Walk-on, The Wild Side: Oklahoma QB Baker Mayfield
This story appears in the Dec. 21, 2015 issue of Sports Illustrated. Subscribe to the magazine here.
It is possible that you are on Baker Mayfield's list. If you are a doubter or a hater; if you've muttered, yelled or tweeted something critical of Mayfield and the Oklahoma Sooners; if you are, God forbid, one of those who've stood in the way somewhere along Mayfield's strange, sinuous journey, it is possible that you are on his list. Not that he would tell you if you were. He says he has never shown the list to anyone, or even told anyone of its existence until now. "It's been my secret way of keeping the fire burning," Mayfield says.
Oklahoma's 20-year-old junior quarterback, his black cap tugged low, is sitting in a team meeting room on a Thursday afternoon, five days after his team's 58–23 obliteration of Oklahoma State in the final game of the regular season. The win effectively punched Oklahoma's ticket to the College Football Playoff. Mayfield is the star of one of the four teams left gunning for the national championship, and he is explaining why motivation will never be a problem, not for someone whose wounds from slights and insults over the years remain deep and fresh.
Which brings us back to the list. Every so often, Mayfield explains, he will come across something online, hear something on TV or on the field, "negative stuff about me or the team," and he will store it—a story, a quote, a name—in a running log on his phone. "You keep scrolling down the list of things," he says, "and it goes back far. It sums up my journey. It's a reminder of how far I've come."
In January 2014 there were rumors within the Oklahoma program that Mayfield—who had made a splash in the Big 12 the previous fall as a walk-on true freshman who started seven games for Texas Tech and was named the conference's offensive freshman of the year—had transferred, with plans to walk on with the Sooners. None of the coaches, though, had heard from him. None of the players had seen him on campus. One night that January center Ty Darlington was at a house party at an off-campus apartment when, he says, he noticed a "floppy-haired clown" dancing alone, with no one paying attention to him. Darlington thought, Is that ... ?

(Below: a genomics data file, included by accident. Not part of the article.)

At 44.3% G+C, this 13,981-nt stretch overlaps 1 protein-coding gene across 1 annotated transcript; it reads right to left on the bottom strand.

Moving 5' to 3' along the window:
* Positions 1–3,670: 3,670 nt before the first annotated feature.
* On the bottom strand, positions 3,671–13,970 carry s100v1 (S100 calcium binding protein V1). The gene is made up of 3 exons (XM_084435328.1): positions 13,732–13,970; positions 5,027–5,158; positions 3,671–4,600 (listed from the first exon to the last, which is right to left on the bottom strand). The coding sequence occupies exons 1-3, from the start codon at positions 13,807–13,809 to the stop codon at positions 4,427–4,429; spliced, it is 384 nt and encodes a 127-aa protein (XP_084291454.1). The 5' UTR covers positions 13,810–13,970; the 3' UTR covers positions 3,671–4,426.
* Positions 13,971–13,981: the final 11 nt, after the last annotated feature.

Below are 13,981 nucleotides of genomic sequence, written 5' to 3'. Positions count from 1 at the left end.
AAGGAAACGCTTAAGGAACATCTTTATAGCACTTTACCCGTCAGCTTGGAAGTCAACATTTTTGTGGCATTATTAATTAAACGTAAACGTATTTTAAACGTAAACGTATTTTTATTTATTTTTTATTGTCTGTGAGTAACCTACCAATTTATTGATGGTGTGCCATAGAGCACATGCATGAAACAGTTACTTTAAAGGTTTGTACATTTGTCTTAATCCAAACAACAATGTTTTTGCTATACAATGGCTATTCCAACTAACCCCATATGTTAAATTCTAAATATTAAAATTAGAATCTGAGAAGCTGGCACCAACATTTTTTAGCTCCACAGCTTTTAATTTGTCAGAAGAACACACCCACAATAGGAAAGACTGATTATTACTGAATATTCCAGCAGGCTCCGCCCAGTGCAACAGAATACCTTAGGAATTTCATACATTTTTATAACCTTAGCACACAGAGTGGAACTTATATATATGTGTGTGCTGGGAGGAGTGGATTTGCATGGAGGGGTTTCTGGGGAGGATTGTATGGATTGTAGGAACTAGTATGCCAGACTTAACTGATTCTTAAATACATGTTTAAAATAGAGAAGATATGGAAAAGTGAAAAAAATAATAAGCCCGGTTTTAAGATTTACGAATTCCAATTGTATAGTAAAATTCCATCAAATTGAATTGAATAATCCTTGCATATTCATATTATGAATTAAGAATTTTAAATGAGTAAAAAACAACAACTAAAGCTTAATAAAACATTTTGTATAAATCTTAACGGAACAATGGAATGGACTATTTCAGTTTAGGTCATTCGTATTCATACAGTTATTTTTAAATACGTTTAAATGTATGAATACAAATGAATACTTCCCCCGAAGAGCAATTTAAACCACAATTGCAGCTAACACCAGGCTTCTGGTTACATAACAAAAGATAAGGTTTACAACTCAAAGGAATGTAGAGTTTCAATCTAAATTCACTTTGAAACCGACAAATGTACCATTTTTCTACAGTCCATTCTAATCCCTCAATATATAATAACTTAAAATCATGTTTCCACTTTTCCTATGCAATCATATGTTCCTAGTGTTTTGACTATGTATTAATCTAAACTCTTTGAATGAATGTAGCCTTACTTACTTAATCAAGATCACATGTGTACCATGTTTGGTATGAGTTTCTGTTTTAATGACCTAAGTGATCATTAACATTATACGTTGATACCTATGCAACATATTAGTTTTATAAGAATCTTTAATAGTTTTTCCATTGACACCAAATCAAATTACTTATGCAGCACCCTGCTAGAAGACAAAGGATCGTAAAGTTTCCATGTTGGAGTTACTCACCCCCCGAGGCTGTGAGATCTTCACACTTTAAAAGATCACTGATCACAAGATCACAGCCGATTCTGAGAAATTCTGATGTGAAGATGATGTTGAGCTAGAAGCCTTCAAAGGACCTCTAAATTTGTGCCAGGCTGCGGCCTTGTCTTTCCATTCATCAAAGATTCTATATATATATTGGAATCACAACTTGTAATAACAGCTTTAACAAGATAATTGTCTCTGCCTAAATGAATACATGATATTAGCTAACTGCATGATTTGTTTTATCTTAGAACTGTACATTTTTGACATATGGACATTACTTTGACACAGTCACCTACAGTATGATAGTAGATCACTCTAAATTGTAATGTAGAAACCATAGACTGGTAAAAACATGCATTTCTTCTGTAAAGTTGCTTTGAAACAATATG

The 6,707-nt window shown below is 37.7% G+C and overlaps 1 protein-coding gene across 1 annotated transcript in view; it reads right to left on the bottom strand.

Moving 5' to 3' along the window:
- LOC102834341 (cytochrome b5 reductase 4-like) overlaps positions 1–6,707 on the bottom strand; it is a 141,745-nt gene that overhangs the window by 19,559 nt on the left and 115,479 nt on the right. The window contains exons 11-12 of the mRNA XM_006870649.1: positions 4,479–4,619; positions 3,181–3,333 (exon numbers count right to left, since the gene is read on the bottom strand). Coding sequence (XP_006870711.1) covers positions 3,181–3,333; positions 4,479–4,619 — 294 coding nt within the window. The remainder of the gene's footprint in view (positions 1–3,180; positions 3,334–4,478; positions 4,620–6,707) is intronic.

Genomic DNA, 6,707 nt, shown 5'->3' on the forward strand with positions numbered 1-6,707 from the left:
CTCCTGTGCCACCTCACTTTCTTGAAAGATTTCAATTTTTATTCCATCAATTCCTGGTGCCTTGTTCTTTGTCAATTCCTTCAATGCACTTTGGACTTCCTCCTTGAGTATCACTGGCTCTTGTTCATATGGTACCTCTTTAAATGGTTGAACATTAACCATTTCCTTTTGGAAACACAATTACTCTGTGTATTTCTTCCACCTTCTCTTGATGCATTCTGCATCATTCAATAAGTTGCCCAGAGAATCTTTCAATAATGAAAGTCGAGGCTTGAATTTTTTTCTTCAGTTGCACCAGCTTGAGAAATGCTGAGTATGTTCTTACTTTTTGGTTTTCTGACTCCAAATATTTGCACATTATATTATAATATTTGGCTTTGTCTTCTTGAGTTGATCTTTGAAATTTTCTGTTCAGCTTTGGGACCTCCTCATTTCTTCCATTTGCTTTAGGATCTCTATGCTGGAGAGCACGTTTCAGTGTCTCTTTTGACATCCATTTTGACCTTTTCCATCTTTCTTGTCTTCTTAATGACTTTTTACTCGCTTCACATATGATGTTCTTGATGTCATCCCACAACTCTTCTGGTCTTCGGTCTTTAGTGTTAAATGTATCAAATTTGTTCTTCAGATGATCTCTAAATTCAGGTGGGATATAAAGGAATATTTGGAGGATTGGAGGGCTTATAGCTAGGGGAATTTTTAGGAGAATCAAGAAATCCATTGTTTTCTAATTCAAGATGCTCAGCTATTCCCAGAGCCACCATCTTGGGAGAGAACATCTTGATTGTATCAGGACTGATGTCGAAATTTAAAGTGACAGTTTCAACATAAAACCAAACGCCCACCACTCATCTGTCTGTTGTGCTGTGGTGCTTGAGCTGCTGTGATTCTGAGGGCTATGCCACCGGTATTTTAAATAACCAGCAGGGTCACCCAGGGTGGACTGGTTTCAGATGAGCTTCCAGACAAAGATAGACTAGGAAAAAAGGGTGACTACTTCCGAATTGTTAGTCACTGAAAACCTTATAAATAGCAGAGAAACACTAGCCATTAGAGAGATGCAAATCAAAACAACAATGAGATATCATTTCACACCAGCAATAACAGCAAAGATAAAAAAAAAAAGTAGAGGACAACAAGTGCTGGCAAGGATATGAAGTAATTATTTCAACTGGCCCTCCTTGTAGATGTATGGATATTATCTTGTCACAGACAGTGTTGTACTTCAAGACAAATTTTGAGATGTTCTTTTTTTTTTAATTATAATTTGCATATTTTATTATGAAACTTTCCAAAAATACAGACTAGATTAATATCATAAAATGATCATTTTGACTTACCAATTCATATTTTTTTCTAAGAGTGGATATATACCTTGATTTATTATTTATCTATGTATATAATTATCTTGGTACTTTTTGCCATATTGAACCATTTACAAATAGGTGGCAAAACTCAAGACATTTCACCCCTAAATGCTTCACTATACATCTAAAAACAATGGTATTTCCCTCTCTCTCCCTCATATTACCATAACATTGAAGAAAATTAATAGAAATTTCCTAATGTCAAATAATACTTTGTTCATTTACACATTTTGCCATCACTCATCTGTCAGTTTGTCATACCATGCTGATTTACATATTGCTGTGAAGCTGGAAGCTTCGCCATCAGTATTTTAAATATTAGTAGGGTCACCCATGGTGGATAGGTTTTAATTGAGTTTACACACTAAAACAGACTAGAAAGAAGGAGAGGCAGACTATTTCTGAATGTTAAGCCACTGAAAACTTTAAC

Yes, it was Baker Mayfield, who days earlier had driven in from Austin with his mother, Gina, to enroll at Oklahoma. Shortly after that party he showed up for his first workout, where he introduced himself to Sooners coach Bob Stoops. "Until that moment I'd heard only rumors, too," says Stoops.
Mayfield spent the 2014 season on the scout team, then won the starting job weeks before the '15 opener. He proceeded to complete 68.6% of his passes for 3,389 yards and 35 touchdowns with only five interceptions, run for 420 yards and another seven scores, lead the Sooners to an 11–1 record and catapult into the Heisman conversation. "The most bizarre story I've ever come across here," says Stoops, who at the time of Mayfield's arrival had an entrenched sophomore quarterback, Trevor Knight, who'd been named MVP of the Sugar Bowl after a 45–31 win over Alabama. "To come here without contacting anyone, under those circumstances? Tells you all you need to know about his confidence—and his fierce determination."
The 2015 Sooners have been cast as the story of a once-proud program returning to glory, of the redemption of Stoops, of an unusually close-knit group that came together after an off-season of turmoil—an upheaval within the coaching staff (eight of nine assistant coaching positions changed) and an on-campus racial incident at a fraternity that tested the bonds of the team (one day in March the team voted to hold a silent protest instead of practicing). They are all of those things, but the story that gets to the heart of this team has a plot out of a Quentin Tarantino revenge flick starring a bandana-wearing, Fu Manchu-sporting gunslinger settling scores with a list of names that he crosses off one by one.